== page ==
Enterprise Oil v. Strand Ins

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Enterprise Oil Ltd v Strand Insurance Co Ltd
English High Court: Queen’s Bench Division: Aikens, J.: [2006] EWHC 58 (Comm): 26 January 2006
T Beazley QC and Andrew Hunter, instructed by Clyde & Co, for the claimant Enterprise Oil
Alistair Schaff QC and Simon Kerr, instructed by Barlow Lyde & Gilbert, for the respondent insurer
As a matter of construction, the words "liability… assumed under contract or agreement" in the liability policy considered in this case were not intended to cover a settlement agreement that only came into being after the loss giving rise to the alleged liability. In order to recover under the policy, the insured had to establish that the settlement was made to satisfy his actual, as opposed to his arguable, liability. The judge also put forward an obiter opinion (an opinion not necessary for the decision in the case) that, contrary to the conclusion of Mr Justice Colman in the recent case of Lumbermen’s Mutual Casualty Co v. Bovis Lend Lease Ltd [2005] 1 Lloyd’s Rep.494, an insured could prove by extrinsic evidence that it was liable for a particular sum under a global settlement and that that sum represented a loss covered by an insured peril under the policy

DMC Category Rating: Developed

This case note is based on an Article in the March 2006 Edition of the ‘(Re)insurance Bulletin’, published by the Insurance/Reinsurance teams at the international firm of lawyers, DLA Piper Rudnick Gray Cary. DLA Piper is an International Contributor to this website

In January 1990, three oil companies, Enterprise Oil Ltd, Amoco (UK) Exploration Company and Amerada Hess Ltd, entered into an operating agreement to explore and develop certain North Sea oil fields.

By contract dated 26 September 1997, Amoco agreed to hire a jack-up drilling unit (known as "Rowan Gorilla V", or "RGV") from British American Offshore Ltd ("BAO"). The hire term was at least one year at a daily rate of US$175,000. Under a service agreement between BAO and its US parent, Rowan Companies Inc, the performance of such drilling contracts was sub-contracted to Rowan. In consideration, BAO agreed to pay Rowan everything it earned from day rate billings.

The RGV drilling unit was delivered on 15 December 1998, but on 19 January 1999, Amoco purported to terminate the contract, claiming delivery was late and that the RGV was defective. Enterprise, as one of Amoco's co-venturers, agreed to and supported this termination.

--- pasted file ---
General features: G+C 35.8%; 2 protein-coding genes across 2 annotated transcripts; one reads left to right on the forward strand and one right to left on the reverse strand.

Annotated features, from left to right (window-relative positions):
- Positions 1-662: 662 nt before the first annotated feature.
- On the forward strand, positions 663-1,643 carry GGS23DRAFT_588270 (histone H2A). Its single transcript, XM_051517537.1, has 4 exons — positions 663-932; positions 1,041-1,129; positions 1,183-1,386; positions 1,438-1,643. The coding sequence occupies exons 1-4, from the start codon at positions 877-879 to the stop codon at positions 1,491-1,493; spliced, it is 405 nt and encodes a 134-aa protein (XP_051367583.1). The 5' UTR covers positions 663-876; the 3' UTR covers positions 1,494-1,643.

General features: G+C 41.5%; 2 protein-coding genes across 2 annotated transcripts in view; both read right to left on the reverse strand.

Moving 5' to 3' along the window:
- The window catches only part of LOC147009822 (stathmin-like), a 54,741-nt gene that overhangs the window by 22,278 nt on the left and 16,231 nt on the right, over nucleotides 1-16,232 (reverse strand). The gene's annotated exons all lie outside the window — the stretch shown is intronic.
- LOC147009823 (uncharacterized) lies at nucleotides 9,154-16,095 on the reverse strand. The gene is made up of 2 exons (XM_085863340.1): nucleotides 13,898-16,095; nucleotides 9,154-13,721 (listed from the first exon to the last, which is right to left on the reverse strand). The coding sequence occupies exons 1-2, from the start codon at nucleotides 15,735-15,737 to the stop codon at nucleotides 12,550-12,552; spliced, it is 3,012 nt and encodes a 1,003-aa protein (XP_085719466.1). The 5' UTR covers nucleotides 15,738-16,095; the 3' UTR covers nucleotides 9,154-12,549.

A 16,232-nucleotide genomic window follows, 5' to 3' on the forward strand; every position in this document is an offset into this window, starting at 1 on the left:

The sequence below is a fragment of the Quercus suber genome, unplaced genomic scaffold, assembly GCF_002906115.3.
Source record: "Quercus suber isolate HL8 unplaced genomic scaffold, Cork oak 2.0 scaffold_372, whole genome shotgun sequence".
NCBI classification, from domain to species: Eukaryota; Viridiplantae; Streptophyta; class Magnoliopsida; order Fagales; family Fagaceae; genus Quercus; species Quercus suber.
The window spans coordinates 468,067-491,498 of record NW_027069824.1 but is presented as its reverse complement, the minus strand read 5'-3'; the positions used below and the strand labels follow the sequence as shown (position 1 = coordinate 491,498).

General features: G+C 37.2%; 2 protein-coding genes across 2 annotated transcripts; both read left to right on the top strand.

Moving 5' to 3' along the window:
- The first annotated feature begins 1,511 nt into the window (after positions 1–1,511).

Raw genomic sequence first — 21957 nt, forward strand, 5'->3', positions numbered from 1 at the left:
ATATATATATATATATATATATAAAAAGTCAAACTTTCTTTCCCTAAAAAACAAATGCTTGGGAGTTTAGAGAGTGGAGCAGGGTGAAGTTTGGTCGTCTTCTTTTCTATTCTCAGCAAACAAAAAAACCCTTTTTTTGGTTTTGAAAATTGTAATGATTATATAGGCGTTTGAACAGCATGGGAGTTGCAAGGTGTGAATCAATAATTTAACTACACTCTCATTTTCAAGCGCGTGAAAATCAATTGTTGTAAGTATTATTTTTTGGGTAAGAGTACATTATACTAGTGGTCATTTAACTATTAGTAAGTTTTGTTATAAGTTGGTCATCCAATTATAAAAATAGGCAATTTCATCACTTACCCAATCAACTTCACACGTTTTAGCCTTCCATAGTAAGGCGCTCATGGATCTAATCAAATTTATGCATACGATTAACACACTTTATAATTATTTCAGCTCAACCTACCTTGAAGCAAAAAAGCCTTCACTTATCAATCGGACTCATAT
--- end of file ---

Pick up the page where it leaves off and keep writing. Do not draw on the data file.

This led to legal proceedings in England and in Texas. In the English proceedings between Amoco and BAO, Amoco sought a declaration that its termination of the RGV contract was valid, and BAO counterclaimed for about US$65m, equivalent to the daily hire rate for the rest of the term. The court held that Amoco had wrongly terminated the contract and awarded damages and interest of over US$73m plus costs of over £9.7 million.

Though not a party to these proceedings, under the terms of the operating agreement, Enterprise was obliged to contribute. It paid US$17.9 million towards the damages and £2.57m towards costs.

In Texas, Rowan brought proceedings against all three oil companies. Rowan alleged (amongst other things) that Enterprise had tortiously interfered with the Rowan/BAO Service Agreement. It claimed monies that would have been received but for the tort, consequential losses arising out of the termination, loss of cash flow and punitive damages.

One of the main consequential losses alleged concerned the cancellation of plans to buy back Rowan stock in January and February 1999, which, it was claimed, could then have been re-sold in February 2000 for a large profit. Other alleged losses included the cost of relocating RGV and five other rigs from the North Sea to the Gulf of Mexico and a subsequent drop in earnings.

The Texas proceedings were settled on 14 March 2002, before trial. The oil companies, including Enterprise, agreed to pay Rowan US$175m. This figure was stated to include sums paid by Amoco to BAO in partial satisfaction of the English judgment and costs. The balance due was, therefore, US$84m.

Other than this, the agreement did not apportion the settlement sum to particular heads of claim. It simply referred to the fact that Rowan asserted "various tort claims" against Amoco and the others. The oil companies decided between themselves what each would pay. Enterprise's share was US$20.5m, which it duly paid. It now sought recovery from its captive insurer, Strand.

The insurance
Under the policy, Strand agreed to indemnify Enterprise:

"for all sums which the Insured may be obligated to pay by reason of liability imposed on the insured by law or assumed under Contract or Agreement…or otherwise, on account of personal injury and/or bodily injury and/or loss of life and/or loss of and/or damage to tangible property…arising out of an occurrence occurring during the period of this Policy…"

The policy did not include a claims control clause, although there was a claims co-operation clause, which gave Strand the right to "associate with the Insured" in the defence and control of any claim.

Section IV(a) extended the meaning of "personal injury" to cover a wide range of other wrongs, including infringement of copyright "or of property or contract rights committed or alleged to have been committed in the conduct of the Insured's operations".